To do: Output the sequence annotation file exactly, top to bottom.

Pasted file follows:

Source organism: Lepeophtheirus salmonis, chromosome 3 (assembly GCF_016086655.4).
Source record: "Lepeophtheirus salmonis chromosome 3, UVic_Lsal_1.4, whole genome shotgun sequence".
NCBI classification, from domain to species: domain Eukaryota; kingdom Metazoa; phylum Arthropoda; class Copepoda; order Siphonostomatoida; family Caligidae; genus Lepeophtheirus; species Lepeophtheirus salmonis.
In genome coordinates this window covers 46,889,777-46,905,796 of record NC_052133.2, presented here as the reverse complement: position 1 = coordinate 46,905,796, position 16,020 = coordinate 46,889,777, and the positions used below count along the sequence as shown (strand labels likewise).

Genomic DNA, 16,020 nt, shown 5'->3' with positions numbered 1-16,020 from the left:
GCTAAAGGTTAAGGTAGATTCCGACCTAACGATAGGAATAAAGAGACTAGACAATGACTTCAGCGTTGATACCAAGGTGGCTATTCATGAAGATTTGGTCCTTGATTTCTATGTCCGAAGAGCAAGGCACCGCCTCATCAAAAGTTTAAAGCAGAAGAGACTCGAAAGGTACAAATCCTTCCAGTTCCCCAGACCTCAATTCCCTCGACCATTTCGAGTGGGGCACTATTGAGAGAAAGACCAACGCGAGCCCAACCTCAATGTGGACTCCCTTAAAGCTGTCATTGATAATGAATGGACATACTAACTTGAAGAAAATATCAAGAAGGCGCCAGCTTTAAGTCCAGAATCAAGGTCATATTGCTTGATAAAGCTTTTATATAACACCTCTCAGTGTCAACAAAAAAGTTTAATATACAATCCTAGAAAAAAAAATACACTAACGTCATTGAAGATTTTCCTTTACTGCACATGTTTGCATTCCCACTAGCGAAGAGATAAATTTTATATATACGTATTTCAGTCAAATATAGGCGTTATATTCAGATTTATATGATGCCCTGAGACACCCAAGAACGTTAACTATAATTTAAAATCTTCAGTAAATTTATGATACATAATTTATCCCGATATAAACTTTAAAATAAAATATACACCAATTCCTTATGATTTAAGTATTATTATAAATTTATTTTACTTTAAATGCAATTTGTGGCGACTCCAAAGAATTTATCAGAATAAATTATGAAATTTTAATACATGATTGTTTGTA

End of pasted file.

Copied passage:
Source organism: Lepeophtheirus salmonis, chromosome 3 (assembly GCF_016086655.4).
Source record: "Lepeophtheirus salmonis chromosome 3, UVic_Lsal_1.4, whole genome shotgun sequence".
NCBI classification, from domain to species: domain Eukaryota; kingdom Metazoa; phylum Arthropoda; class Copepoda; order Siphonostomatoida; family Caligidae; genus Lepeophtheirus; species Lepeophtheirus salmonis.
In genome coordinates this window covers 46,889,777-46,905,796 of record NC_052133.2, presented here as the reverse complement: position 1 = coordinate 46,905,796, position 16,020 = coordinate 46,889,777, and the positions used below count along the sequence as shown (strand labels likewise).

Genomic DNA, 16,020 nt, shown 5'->3' with positions numbered 1-16,020 from the left:
GCTAAAGGTTAAGGTAGATTCCGACCTAACGATAGGAATAAAGAGACTAGACAATGACTTCAGCGTTGATACCAAGGTGGCTATTCATGAAGATTTGGTCCTTGATTTCTATGTCCGAAGAGCAAGGCACCGCCTCATCAAAAGTTTAAAGCAGAAGAGACTCGAAAGGTACAAATCCTTCCAGTTCCCCAGACCTCAATTCCCTCGACCATTTCGAGTGGGGCACTATTGAGAGAAAGACCAACGCGAGCCCAACCTCAATGTGGACTCCCTTAAAGCTGTCATTGATAATGAATGGACATACTAACTTGAAGAAAATATCAAGAAGGCGCCAGCTTTAAGTCCAGAATCAAGGTCATATTGCTTGATAAAGCTTTTATATAACACCTCTCAGTGTCAACAAAAAAGTTTAATATACAATCCTAGAAAAAAAAATACACTAACGTCATTGAAGATTTTCCTTTACTGCACATGTTTGCATTCCCACTAGCGAAGAGATAAATTTTATATATACGTATTTCAGTCAAATATAGGCGTTATATTCAGATTTATATGATGCCCTGAGACACCCAAGAACGTTAACTATAATTTAAAATCTTCAGTAAATTTATGATACATAATTTATCCCGATATAAACTTTAAAATAAAATATACACCAATTCCTTATGATTTAAGTATTATTATAAATTTATTTTACTTTAAATGCAATTTGTGGCGACTCCAAAGAATTTATCAGAATAAATTATGAAATTTTAATACATGATTGTTTGTA